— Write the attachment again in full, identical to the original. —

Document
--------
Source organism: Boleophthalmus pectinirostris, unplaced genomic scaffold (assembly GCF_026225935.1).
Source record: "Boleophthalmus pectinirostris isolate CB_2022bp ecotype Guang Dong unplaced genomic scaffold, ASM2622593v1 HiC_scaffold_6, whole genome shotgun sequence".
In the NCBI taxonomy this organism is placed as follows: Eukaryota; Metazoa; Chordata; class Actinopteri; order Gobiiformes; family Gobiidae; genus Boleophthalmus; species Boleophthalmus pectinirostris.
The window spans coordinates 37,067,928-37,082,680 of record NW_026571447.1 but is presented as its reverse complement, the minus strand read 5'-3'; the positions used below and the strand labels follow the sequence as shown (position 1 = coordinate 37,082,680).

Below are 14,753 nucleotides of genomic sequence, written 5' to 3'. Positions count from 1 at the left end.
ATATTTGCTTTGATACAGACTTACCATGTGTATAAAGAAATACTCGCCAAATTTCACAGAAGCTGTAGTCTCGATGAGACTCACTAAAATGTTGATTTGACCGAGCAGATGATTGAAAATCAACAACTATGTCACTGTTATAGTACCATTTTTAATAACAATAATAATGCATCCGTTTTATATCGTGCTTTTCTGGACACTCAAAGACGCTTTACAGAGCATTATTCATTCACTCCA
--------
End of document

Source organism: Boleophthalmus pectinirostris, unplaced genomic scaffold (assembly GCF_026225935.1).
Source record: "Boleophthalmus pectinirostris isolate CB_2022bp ecotype Guang Dong unplaced genomic scaffold, ASM2622593v1 HiC_scaffold_6, whole genome shotgun sequence".
In the NCBI taxonomy this organism is placed as follows: Eukaryota; Metazoa; Chordata; class Actinopteri; order Gobiiformes; family Gobiidae; genus Boleophthalmus; species Boleophthalmus pectinirostris.
The window spans coordinates 37,067,928-37,082,680 of record NW_026571447.1 but is presented as its reverse complement, the minus strand read 5'-3'; the positions used below and the strand labels follow the sequence as shown (position 1 = coordinate 37,082,680).

Below are 14,753 nucleotides of genomic sequence, written 5' to 3'. Positions count from 1 at the left end.
ATATTTGCTTTGATACAGACTTACCATGTGTATAAAGAAATACTCGCCAAATTTCACAGAAGCTGTAGTCTCGATGAGACTCACTAAAATGTTGATTTGACCGAGCAGATGATTGAAAATCAACAACTATGTCACTGTTATAGTACCATTTTTAATAACAATAATAATGCATCCGTTTTATATCGTGCTTTTCTGGACACTCAAAGACGCTTTACAGAGCATTATTCATTCACTCCA